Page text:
recordCoverage(tools: [[parser: 'JACOCO']], 
            sourceCodeRetention: 'MODIFIED', 
            sourceDirectories: [[path: 'plugin/src/main/java']])

Token macro support

The coverage plugin provides the token COVERAGE that could be used in additional post build processing steps, e.g. in the mailer. In order to use this token you need to install the Token Macro plugin. The token has the following optional parameters:

  • id: selects a particular coverage result, if not defined the defauult result that are published under the URL "coverage" are shown.
  • metric: selects the coverage metric to evaluate, see Metric help for all possible values.
  • baseline: selects the baseline to use, see Baseline help for all possible values. .


  • ${COVERAGE}: shows the line coverage of the whole project
  • ${COVERAGE, metric="BRANCH"}: shows the branch coverage of the whole project
  • ${COVERAGE, metric="MUTATION", baseline="MODIFIED_LINES"}: shows the mutation coverage of the modified lines

Remote API

We provide a remote API to retrieve coverage data, using the following URL: https://[jenkins-url]/job/[job-name]/[build-number]/coverage/api/json?pretty=true.

Example output:

  "_class" : "io.jenkins.plugins.coverage.metrics.steps.CoverageApi",
  "modifiedFilesDelta" : {
    "branch" : "+1.72%",
    "class" : "-3.54%",
    "complexity" : "-236",
    "complexity-density" : "+0.47%",
    "file" : "+0.00%",
    "instruction" : "+0.16%",
    "line" : "-0.48%",
    "loc" : "-482",
    "method" : "+1.23%",
    "module" : "+0.00%",
    "package" : "+0.00%"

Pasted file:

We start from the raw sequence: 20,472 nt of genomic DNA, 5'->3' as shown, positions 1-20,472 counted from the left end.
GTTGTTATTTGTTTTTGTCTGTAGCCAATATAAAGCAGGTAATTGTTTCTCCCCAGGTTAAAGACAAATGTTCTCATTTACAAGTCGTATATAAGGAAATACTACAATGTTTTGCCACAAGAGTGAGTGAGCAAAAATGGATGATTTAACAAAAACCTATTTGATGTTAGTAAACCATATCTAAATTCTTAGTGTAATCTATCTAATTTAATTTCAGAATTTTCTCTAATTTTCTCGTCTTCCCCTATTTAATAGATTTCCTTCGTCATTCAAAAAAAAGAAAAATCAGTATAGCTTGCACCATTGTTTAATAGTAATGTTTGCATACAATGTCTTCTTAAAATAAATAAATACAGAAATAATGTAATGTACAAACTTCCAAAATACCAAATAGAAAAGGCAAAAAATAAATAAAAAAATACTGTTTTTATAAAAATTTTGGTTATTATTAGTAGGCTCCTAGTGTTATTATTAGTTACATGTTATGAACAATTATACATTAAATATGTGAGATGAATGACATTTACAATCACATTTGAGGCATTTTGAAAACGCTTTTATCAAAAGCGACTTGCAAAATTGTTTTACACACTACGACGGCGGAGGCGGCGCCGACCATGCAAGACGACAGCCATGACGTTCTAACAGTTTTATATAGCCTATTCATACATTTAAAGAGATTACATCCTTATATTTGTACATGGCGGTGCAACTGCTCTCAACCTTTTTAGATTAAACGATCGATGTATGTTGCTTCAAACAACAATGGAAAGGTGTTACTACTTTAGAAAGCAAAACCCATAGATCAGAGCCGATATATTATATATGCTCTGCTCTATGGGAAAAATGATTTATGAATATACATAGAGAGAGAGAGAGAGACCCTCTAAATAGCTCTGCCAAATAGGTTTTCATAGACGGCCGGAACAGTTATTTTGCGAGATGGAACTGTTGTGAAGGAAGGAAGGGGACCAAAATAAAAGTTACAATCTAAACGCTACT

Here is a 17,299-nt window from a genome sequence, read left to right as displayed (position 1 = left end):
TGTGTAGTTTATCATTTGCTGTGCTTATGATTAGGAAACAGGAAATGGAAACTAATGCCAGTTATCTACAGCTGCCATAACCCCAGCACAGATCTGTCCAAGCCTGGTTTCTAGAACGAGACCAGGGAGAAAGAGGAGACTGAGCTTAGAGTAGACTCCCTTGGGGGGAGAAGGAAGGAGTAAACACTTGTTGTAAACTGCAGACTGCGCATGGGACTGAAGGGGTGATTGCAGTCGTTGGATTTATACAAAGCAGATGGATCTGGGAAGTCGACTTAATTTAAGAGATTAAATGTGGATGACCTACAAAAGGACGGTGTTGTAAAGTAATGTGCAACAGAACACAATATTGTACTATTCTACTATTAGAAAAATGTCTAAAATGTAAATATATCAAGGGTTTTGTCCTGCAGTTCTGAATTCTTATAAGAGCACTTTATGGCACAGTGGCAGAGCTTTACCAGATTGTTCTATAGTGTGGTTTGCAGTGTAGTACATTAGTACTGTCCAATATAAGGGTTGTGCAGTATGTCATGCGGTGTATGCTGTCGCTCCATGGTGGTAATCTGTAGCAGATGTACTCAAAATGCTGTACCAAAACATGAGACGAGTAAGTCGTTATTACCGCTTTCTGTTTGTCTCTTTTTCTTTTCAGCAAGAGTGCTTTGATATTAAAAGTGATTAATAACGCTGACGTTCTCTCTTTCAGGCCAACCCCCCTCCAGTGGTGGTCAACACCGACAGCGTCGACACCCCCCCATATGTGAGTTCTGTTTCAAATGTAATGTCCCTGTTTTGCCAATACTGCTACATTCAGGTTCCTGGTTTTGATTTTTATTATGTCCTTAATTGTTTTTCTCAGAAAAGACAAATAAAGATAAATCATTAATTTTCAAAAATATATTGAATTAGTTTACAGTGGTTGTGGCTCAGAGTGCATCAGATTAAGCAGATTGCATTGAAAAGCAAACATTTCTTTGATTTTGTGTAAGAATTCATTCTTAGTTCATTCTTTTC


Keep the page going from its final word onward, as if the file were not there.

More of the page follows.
"modifiedFilesStatistics" : {
    "branch" : "83.91%",
    "class" : "93.33%",
    "complexity" : "392",
    "complexity-density" : "+50.19%",
    "file" : "100.00%",
    "instruction" : "88.19%",
    "line" : "87.96%",
    "loc" : "781",
    "method" : "86.18%",
    "module" : "100.00%",
    "package" : "100.00%"
  "modifiedLinesDelta" : {
    "branch" : "+8.95%",
    "file" : "+0.00%",
    "line" : "+3.85%",
    "loc" : "-610",
    "module" : "+0.00%",
    "package" : "+0.00%"
  "modifiedLinesStatistics" : {
    "branch" : "92.86%",
    "file" : "100.00%",
    "line" : "91.81%",
    "loc" : "171",
    "module" : "100.00%",
    "package" : "100.00%"
  "projectDelta" : {
    "branch" : "+4.43%",
    "class" : "+2.94%",
    "complexity" : "-8",
    "complexity-density" : "+1.28%",
    "file" : "+4.00%",
    "instruction" : "+2.59%",
    "line" : "+3.37%",
    "loc" : "-50",
    "method" : "+1.28%",
    "module" : "+0.00%",
    "package" : "+0.00%"
  "projectStatistics" : {
    "branch" : "82.19%",
    "class" : "96.88%",
    "complexity" : "628",
    "complexity-density" : "+49.72%",
    "file" : "100.00%",
    "instruction" : "88.03%",
    "line" : "88.44%",
    "loc" : "1263",
    "method" : "84.94%",
    "module" : "100.00%",
    "package" : "100.00%"
  "qualityGates" : {
    "overallResult" : "SUCCESS",
    "resultItems" : [
        "qualityGate" : "Overall project - Line Coverage",
        "result" : "SUCCESS",
        "threshold" : 60.0,
        "value" : "88.44%"
        "qualityGate" : "Overall project - Branch Coverage",
        "result" : "SUCCESS",
        "threshold" : 60.0,
        "value" : "82.19%"
  "referenceBuild" : "<a href=\"http://localhost:8080/job/coverage-model-history/10/\" class=\"model-link inside\">coverage-model-history #10</a>"